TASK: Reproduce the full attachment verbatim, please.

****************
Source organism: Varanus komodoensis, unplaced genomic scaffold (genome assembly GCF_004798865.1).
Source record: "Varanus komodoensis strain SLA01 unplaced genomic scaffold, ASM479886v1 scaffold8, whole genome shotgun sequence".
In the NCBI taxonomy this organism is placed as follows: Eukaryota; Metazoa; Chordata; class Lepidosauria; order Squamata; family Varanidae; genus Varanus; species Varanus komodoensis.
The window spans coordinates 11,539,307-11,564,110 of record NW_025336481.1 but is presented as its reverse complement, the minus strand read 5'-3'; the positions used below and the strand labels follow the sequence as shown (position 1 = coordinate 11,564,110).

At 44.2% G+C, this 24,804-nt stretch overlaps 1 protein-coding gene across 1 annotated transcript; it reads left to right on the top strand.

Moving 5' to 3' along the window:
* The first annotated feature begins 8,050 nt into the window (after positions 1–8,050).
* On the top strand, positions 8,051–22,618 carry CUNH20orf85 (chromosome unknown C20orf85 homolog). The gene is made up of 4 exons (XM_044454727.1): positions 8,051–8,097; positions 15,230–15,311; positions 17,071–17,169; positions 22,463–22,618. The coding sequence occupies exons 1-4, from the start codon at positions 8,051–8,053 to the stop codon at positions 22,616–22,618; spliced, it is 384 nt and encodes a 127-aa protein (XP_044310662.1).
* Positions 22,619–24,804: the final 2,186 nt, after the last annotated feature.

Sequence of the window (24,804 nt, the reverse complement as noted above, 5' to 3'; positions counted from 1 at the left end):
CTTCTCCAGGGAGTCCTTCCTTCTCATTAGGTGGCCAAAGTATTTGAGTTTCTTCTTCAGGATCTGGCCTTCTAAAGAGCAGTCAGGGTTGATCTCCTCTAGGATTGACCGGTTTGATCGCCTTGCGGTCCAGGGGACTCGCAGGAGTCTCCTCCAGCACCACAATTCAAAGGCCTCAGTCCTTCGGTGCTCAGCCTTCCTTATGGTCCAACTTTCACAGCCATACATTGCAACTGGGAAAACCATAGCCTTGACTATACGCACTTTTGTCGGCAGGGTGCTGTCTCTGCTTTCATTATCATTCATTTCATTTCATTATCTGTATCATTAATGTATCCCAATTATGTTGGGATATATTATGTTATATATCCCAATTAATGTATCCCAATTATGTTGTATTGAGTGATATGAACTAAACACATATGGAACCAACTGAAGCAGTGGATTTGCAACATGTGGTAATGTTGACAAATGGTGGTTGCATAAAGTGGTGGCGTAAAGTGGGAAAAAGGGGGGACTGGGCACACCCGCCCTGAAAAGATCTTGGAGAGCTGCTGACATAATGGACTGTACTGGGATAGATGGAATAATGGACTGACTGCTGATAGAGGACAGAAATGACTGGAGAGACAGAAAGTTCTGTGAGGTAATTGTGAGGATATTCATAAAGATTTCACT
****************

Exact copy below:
Source organism: Varanus komodoensis, unplaced genomic scaffold (genome assembly GCF_004798865.1).
Source record: "Varanus komodoensis strain SLA01 unplaced genomic scaffold, ASM479886v1 scaffold8, whole genome shotgun sequence".
In the NCBI taxonomy this organism is placed as follows: Eukaryota; Metazoa; Chordata; class Lepidosauria; order Squamata; family Varanidae; genus Varanus; species Varanus komodoensis.
The window spans coordinates 11,539,307-11,564,110 of record NW_025336481.1 but is presented as its reverse complement, the minus strand read 5'-3'; the positions used below and the strand labels follow the sequence as shown (position 1 = coordinate 11,564,110).

At 44.2% G+C, this 24,804-nt stretch overlaps 1 protein-coding gene across 1 annotated transcript; it reads left to right on the top strand.

Moving 5' to 3' along the window:
* The first annotated feature begins 8,050 nt into the window (after positions 1–8,050).
* On the top strand, positions 8,051–22,618 carry CUNH20orf85 (chromosome unknown C20orf85 homolog). The gene is made up of 4 exons (XM_044454727.1): positions 8,051–8,097; positions 15,230–15,311; positions 17,071–17,169; positions 22,463–22,618. The coding sequence occupies exons 1-4, from the start codon at positions 8,051–8,053 to the stop codon at positions 22,616–22,618; spliced, it is 384 nt and encodes a 127-aa protein (XP_044310662.1).
* Positions 22,619–24,804: the final 2,186 nt, after the last annotated feature.

Sequence of the window (24,804 nt, the reverse complement as noted above, 5' to 3'; positions counted from 1 at the left end):
CTTCTCCAGGGAGTCCTTCCTTCTCATTAGGTGGCCAAAGTATTTGAGTTTCTTCTTCAGGATCTGGCCTTCTAAAGAGCAGTCAGGGTTGATCTCCTCTAGGATTGACCGGTTTGATCGCCTTGCGGTCCAGGGGACTCGCAGGAGTCTCCTCCAGCACCACAATTCAAAGGCCTCAGTCCTTCGGTGCTCAGCCTTCCTTATGGTCCAACTTTCACAGCCATACATTGCAACTGGGAAAACCATAGCCTTGACTATACGCACTTTTGTCGGCAGGGTGCTGTCTCTGCTTTCATTATCATTCATTTCATTTCATTATCTGTATCATTAATGTATCCCAATTATGTTGGGATATATTATGTTATATATCCCAATTAATGTATCCCAATTATGTTGTATTGAGTGATATGAACTAAACACATATGGAACCAACTGAAGCAGTGGATTTGCAACATGTGGTAATGTTGACAAATGGTGGTTGCATAAAGTGGTGGCGTAAAGTGGGAAAAAGGGGGGACTGGGCACACCCGCCCTGAAAAGATCTTGGAGAGCTGCTGACATAATGGACTGTACTGGGATAGATGGAATAATGGACTGACTGCTGATAGAGGACAGAAATGACTGGAGAGACAGAAAGTTCTGTGAGGTAATTGTGAGGATATTCATAAAGATTTCACT